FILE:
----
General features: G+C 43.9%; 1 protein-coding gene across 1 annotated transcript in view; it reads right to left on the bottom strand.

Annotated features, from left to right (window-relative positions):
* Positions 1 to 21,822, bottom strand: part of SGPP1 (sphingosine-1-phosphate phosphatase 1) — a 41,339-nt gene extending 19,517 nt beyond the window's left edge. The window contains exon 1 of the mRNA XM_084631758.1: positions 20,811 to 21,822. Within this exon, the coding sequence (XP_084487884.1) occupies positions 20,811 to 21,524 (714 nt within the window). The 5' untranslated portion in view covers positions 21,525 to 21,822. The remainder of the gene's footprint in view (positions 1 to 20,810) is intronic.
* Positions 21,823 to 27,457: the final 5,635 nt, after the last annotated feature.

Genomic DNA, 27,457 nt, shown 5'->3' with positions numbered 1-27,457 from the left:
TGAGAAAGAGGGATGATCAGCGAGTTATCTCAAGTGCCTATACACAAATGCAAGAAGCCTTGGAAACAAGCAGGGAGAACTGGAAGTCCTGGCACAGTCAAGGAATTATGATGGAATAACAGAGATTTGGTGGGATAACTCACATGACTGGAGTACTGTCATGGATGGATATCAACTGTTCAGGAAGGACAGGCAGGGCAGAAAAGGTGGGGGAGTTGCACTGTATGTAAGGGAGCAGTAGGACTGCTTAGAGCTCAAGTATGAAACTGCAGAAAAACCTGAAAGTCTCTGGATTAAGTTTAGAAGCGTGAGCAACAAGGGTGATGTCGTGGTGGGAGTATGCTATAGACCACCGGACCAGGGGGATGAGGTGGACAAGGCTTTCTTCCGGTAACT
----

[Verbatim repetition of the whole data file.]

General features: G+C 43.9%; 1 protein-coding gene across 1 annotated transcript in view; it reads right to left on the bottom strand.

Annotated features, from left to right (window-relative positions):
* Positions 1 to 21,822, bottom strand: part of SGPP1 (sphingosine-1-phosphate phosphatase 1) — a 41,339-nt gene extending 19,517 nt beyond the window's left edge. The window contains exon 1 of the mRNA XM_084631758.1: positions 20,811 to 21,822. Within this exon, the coding sequence (XP_084487884.1) occupies positions 20,811 to 21,524 (714 nt within the window). The 5' untranslated portion in view covers positions 21,525 to 21,822. The remainder of the gene's footprint in view (positions 1 to 20,810) is intronic.
* Positions 21,823 to 27,457: the final 5,635 nt, after the last annotated feature.

Genomic DNA, 27,457 nt, shown 5'->3' with positions numbered 1-27,457 from the left:
TGAGAAAGAGGGATGATCAGCGAGTTATCTCAAGTGCCTATACACAAATGCAAGAAGCCTTGGAAACAAGCAGGGAGAACTGGAAGTCCTGGCACAGTCAAGGAATTATGATGGAATAACAGAGATTTGGTGGGATAACTCACATGACTGGAGTACTGTCATGGATGGATATCAACTGTTCAGGAAGGACAGGCAGGGCAGAAAAGGTGGGGGAGTTGCACTGTATGTAAGGGAGCAGTAGGACTGCTTAGAGCTCAAGTATGAAACTGCAGAAAAACCTGAAAGTCTCTGGATTAAGTTTAGAAGCGTGAGCAACAAGGGTGATGTCGTGGTGGGAGTATGCTATAGACCACCGGACCAGGGGGATGAGGTGGACAAGGCTTTCTTCCGGTAACT